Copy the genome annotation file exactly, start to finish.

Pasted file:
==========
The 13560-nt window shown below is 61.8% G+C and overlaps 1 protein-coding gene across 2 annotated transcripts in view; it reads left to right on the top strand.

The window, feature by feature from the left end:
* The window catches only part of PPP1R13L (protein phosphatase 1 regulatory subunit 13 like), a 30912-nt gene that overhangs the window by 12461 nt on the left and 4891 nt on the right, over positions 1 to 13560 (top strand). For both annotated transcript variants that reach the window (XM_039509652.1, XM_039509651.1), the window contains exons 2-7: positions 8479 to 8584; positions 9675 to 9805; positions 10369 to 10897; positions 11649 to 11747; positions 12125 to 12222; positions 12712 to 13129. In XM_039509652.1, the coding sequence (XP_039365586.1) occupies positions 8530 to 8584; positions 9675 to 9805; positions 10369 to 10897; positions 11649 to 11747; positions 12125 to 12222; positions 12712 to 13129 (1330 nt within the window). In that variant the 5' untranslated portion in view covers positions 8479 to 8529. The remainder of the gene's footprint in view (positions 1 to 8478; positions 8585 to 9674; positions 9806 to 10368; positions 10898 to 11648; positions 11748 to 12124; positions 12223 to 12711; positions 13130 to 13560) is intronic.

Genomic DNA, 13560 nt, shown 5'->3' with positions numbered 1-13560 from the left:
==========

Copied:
The 13560-nt window shown below is 61.8% G+C and overlaps 1 protein-coding gene across 2 annotated transcripts in view; it reads left to right on the top strand.

The window, feature by feature from the left end:
* The window catches only part of PPP1R13L (protein phosphatase 1 regulatory subunit 13 like), a 30912-nt gene that overhangs the window by 12461 nt on the left and 4891 nt on the right, over positions 1 to 13560 (top strand). For both annotated transcript variants that reach the window (XM_039509652.1, XM_039509651.1), the window contains exons 2-7: positions 8479 to 8584; positions 9675 to 9805; positions 10369 to 10897; positions 11649 to 11747; positions 12125 to 12222; positions 12712 to 13129. In XM_039509652.1, the coding sequence (XP_039365586.1) occupies positions 8530 to 8584; positions 9675 to 9805; positions 10369 to 10897; positions 11649 to 11747; positions 12125 to 12222; positions 12712 to 13129 (1330 nt within the window). In that variant the 5' untranslated portion in view covers positions 8479 to 8529. The remainder of the gene's footprint in view (positions 1 to 8478; positions 8585 to 9674; positions 9806 to 10368; positions 10898 to 11648; positions 11748 to 12124; positions 12223 to 12711; positions 13130 to 13560) is intronic.

Genomic DNA, 13560 nt, shown 5'->3' with positions numbered 1-13560 from the left: